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January 05, 2018

Catalonia's government by Skype

The Catalan regional election took place just before the Christmas week-end, and Spain being a catholic country it observes the feast of the epiphany this coming week-end, so there has not been time for much to happen officially in Catalonia. But there has been a lot of informal activity among the separatist camp, which once against gained a majority of seats in the parliament. The judicial front remains crucial, with several MP-elects and two leading candidates either in jail pending trial for the events of the autumn, or in Brussels under threat of arrest for ignoring a court summons if they return to Spain. In addition, the debate has been spiced up with the invention of a new region - Tabarnia - to separate from the separatists.

Mariano Rajoy - who exceptionally called the regional election under Art. 155 of the Spanish constitution, intended to rein in a recalcitrant regional government - has scheduled the constituent session of the Catalan parliament for the week after next, on January 17. This will be exceedingly important. The board of the regional parliament played a key role in the separatist challenge during the past two years. Without a militant speaker and a separatist majority on the board the parliament would not have taken votes contrary to the Spanish constitution. A first attempt to elect a new regional premier must happen by the end of the month.

Here is where politics interacts with the justice system. The separatist parties have a majority of 70 seats in the 135-strong regional parliament, but three of them including the region's former deputy premier Oriol Junqueras are in pre-emptive jail near Madrid, and five including the dismissed regional premier Carles Puigdemont are avoiding it in Brussels. To guarantee separatist control of the parliament's board, or a majority to elect the next regional premier, at least four of these must take their seats. The ones in jail presumably will, while those in Brussels except Puigdemont might consider giving up their seats for substitutes. There is a precedent for jailed politicians to be allowed out of prison to take part in parliamentary sessions. But the candidate for regional PM must presumably be present at the session though Puigdemont's party has already suggested that the rules of procedure of the parliament are vague enough to allow Puigdemont to take part in the debate on his own appointment by video conference. If this is not possible, as Argelia Queralt argues from a legal and political point of view, Oriol Junqueras' party might attempt to get him appointed instead. Or a separatist majority of the board might ask the parliament to consider an amendment of the rules of procedure that explicitly allows what has been disparagingly described as a "government in Skype"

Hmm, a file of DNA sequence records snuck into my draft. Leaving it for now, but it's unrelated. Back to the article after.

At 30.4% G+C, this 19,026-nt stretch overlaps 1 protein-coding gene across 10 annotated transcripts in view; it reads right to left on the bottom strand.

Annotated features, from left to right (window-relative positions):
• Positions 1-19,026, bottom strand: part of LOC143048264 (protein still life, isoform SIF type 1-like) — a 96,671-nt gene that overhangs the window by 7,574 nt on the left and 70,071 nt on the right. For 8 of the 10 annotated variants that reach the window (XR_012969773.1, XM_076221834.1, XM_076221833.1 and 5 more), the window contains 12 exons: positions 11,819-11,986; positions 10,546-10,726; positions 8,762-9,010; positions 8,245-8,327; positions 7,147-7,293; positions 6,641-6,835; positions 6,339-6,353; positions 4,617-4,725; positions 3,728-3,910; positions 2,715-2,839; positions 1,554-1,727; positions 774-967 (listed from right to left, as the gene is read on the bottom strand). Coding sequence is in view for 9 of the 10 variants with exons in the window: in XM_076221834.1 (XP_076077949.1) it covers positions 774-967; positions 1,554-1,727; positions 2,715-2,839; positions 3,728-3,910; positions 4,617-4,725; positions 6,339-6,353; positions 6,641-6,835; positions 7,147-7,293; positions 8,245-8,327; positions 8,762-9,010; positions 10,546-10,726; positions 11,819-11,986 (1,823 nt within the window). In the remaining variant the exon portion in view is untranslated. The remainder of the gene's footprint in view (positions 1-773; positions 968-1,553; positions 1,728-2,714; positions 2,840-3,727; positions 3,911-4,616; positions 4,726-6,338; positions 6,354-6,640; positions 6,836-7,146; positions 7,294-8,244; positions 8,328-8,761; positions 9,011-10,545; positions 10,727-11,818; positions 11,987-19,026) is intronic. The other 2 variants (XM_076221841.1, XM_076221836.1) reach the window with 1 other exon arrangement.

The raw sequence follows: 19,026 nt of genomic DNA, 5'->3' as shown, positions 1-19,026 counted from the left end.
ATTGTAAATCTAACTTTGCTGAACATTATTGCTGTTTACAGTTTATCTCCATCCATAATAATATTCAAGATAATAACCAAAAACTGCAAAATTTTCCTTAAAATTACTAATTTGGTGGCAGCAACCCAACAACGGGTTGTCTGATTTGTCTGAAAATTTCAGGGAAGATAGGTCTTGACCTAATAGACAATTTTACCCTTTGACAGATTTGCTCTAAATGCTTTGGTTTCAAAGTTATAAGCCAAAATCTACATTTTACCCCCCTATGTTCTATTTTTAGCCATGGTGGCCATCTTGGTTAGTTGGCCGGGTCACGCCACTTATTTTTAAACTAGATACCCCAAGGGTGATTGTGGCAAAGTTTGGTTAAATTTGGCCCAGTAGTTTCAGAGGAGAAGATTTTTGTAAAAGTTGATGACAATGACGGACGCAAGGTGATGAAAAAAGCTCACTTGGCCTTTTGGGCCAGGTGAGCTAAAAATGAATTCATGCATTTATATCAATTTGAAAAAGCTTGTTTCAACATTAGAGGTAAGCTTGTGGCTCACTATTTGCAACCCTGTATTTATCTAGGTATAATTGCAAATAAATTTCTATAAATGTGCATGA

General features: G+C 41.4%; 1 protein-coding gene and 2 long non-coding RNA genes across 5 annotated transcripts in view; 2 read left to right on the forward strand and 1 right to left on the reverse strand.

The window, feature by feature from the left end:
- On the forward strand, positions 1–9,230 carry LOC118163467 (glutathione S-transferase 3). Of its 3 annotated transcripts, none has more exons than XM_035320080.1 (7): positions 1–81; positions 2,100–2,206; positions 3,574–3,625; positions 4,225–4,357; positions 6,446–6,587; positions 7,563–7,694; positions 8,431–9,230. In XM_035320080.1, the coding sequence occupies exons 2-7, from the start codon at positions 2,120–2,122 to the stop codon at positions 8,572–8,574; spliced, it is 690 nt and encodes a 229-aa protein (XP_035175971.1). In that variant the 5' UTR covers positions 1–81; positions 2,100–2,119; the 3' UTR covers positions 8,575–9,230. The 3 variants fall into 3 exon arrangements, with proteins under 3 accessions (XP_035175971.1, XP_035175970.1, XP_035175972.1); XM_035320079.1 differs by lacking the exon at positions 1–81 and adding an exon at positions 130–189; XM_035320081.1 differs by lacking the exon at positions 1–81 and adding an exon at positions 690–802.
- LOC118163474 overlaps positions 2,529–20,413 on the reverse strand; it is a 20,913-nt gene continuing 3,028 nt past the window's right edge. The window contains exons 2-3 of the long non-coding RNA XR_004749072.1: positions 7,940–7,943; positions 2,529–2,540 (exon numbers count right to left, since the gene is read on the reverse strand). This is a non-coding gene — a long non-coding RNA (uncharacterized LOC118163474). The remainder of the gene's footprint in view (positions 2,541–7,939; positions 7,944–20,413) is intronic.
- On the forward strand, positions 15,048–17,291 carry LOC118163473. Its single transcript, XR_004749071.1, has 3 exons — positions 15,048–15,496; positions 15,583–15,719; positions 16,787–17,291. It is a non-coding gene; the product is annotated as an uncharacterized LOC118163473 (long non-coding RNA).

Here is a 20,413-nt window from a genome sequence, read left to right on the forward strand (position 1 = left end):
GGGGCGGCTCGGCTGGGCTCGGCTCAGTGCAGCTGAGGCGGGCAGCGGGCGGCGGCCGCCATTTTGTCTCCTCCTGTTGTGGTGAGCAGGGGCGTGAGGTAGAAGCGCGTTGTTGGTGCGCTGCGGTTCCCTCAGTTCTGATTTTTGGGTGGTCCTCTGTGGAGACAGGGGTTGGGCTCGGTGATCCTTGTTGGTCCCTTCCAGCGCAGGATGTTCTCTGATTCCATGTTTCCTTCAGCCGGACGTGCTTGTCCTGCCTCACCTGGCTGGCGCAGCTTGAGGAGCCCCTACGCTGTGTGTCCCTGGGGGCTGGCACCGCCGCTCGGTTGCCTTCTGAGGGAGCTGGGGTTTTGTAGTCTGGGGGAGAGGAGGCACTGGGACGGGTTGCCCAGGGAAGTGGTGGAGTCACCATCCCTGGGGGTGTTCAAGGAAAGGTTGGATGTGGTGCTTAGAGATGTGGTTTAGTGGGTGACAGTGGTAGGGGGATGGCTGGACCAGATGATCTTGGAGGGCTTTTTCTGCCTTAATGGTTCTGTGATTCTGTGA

If the separatists fail to agree among themselves to ensure a separatist majority, liberal unionist party Ciudadanos would propose its own candidate Inés Arrimadas. This would require the support of Podemos' Catalan ally CeCP, and the regional PP is open to the possibility of Arrimadas garnering their support, too. Ciudadanos, meanwhile, has also put forth the new region of Tabarnia (Tarragona and Barcelona), the metropolitan area of Catalonia's south-east coast where the separatists are in a minority, which they say should be allowed to secede from Catalonia and remain in Spain. This doesn't seem like a serious proposal, but just a way to hold a mirror up to the Catalan separatists. If a regional premier fails to be appointed by March, the region faces new elections in May.